A room in the attached inn, a piece of pie to go, our putrid clothes spinning in the washer, a shower, and all the internet errands. I feel so overwhelmed when there’s wifi and my phone goes crazy, slumped in bed hearing the blings and beeps of days worth of stuff coming in. More and more I don’t even want to turn my phone out of airplane mode. More and more I just want to look at the trail, I just want to be free. But this happens every year- it’s why I come out here in the first place.

Photos on carrotquinn

CDT day 12: snow in May

May 16
Mileage 29
263.5 miles from Mexico

All night the wind blows and the rain falls on my tent, then turns to rattling hail. The night is deeply cold. I toss and turn in my bag, legs cramping, unable to get comfortable or fully warm. At one point I wake and the rain/hail has stopped and I hear the crunch, crunch, crunch of something stepping softly around my tent. Cougar? Hail-monster? Then the rain returns.

When I wake I can’t tell at first what’s different with the light. Then I see it- there’s an inch of snow on the walls of my tent. I punch off the snow and poke my head outside. The wind-swept hillsides of dry yellow grass are dusted in white and it’s cold, so cold. My shoes, which I left outside the tent, are full of snow. Fuck.

How much did I sleep? A couple of hours? I fix my cold-soaked oatmeal and listen to my friends punching snow off their shelters. I pack away my wet sleeping bag and wet tent, put on my icy shoes. I fold up my trekking poles and stash them away- my hands will be too numb to use them. The snow is still falling. Time to hike.

I’m cold and achey and it’s hard to hike this morning, although the heavy clouds are beautiful, the way they bunch up and race across the sky in the howling wind, the way the light is diffuse across the dry land. Then we’re in pine forest, the forest floor soft and white, and I pray for a break in the clouds. Just a little sun. Just enough to dry my things. Tonight we’re camping even higher, at nine thousand feet- I can’t imagine how cold it will be. A wet tent and sleeping bag? No bueno.

Mid-morning the clouds break apart and there is just enough sun to yard-sale our things and huddle on the ground, eating snacks, before the rain/snow returns. We rush to stuff our barely-dry things away and plod on, down the dirt forest service road that will carry us farther into the mountains.

Late afternoon finds us climbing up an actual trail that quickly disappears into a series of cow paths, reaches the summit of a mountain of sorts and then drops, only to climb up again. We repeat this again and again, following cairns, happy for the endorphins that climbing provides. We start to talk about what food we’d like to eat, if we could eat anything. Pot roast. Barbecue. Sauteed green beans. Lasagna. Each time I pass a cairn, I add a little stone to the top.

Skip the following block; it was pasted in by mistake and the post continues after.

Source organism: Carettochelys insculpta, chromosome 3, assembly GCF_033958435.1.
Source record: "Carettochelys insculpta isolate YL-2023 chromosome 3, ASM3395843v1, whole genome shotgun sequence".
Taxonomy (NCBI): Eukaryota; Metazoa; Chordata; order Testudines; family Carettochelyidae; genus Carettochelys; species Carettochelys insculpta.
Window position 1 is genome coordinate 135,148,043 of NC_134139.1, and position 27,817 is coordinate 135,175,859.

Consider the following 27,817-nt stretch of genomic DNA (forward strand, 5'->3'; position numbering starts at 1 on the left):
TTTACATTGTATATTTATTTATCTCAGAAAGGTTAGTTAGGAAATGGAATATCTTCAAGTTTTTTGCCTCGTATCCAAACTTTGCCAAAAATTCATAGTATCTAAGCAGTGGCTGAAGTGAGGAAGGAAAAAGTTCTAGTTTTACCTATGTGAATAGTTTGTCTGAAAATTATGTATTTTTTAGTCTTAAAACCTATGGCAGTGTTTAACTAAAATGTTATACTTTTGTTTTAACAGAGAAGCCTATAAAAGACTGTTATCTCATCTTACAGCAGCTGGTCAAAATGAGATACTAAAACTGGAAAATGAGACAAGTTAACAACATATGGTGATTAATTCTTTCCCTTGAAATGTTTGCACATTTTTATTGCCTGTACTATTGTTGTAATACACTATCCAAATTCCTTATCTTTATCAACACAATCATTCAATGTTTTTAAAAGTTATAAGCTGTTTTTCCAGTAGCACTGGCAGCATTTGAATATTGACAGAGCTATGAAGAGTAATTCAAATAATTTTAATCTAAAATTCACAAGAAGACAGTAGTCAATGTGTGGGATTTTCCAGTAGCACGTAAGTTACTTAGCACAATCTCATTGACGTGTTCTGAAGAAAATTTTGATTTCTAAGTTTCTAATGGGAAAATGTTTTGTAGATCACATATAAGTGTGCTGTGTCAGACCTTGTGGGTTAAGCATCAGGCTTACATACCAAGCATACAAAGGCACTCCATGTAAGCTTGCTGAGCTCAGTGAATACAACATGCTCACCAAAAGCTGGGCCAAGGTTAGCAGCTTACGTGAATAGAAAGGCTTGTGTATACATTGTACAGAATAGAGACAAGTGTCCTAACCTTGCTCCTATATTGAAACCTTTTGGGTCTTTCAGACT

“Magical cairn,” I say. “Deliver us safely to Pie Town.”

The final descent is steep and drops straight down the mountain, no switchbacks, lots of rocks and downed trees to climb over. We’re tired, our ankles/knees/feet are hurting. Camp is a low cow pond waving with green water plants, accessed through a barbed-wire fence. It’s frosty here but at least the sky is clear, and the stars are out. Maybe the storm has blown over?

Photos on instagram

CDT day 11: lightning and hail and infinite peace

May 15
Mileage 27.5
234.5 Miles from Mexico

The storm arrives at midnight: BOOM! BOOM! Peeee-ow! Thunder cracks and echoes down the canyon. Lightning flashes, sheering the night in half. I lie awake in the dark, listening to the hail beat the fabric of my shelter. Outside I can see the lights in my friends’ tents come on, everyone fumbling around, attempting to batten down the hatches. I drift in and out of sleep but the lightning wakes me again and again. Mud splatters up into my tent from hail striking the ground. I think of the canyon flash-flood horror stories that Mehap was telling yesterday. We’re up high enough here, on this forested bank above the river- aren’t we?

I feel haggard when I wake in the morning. But it’s good to be here, in the Gila, and I’m stoked to play the Gila game some more. I eat caffeinated jelly beans in my tent, looking out at the drizzle. Time to hike!

I’ve figured out the Gila game. I am one with the Gila. I zone out while I hike- water, rocks, sand, downed tree, rocks, there’s the trail. Beautiful canyon rising up. Water, rocks, trees. I enter a sort of meditative state. My brain clears out. All around me I can feel the land- the land is the only thing there is. I’m calmer than I’ve been in months.

Mid-morning we stop and dry our things in a bit of sun, and then the drizzle returns. Time to hike! My feet have been wet for days, and I’m pretty sure they’re rotting inside of my shoes. My wet socks have rubbed my heels bloody, and each step stings. I see some cool caves alongside the river, their roofs black with soot. I switchback up a steep trail and sit, watching the valley below. I am free.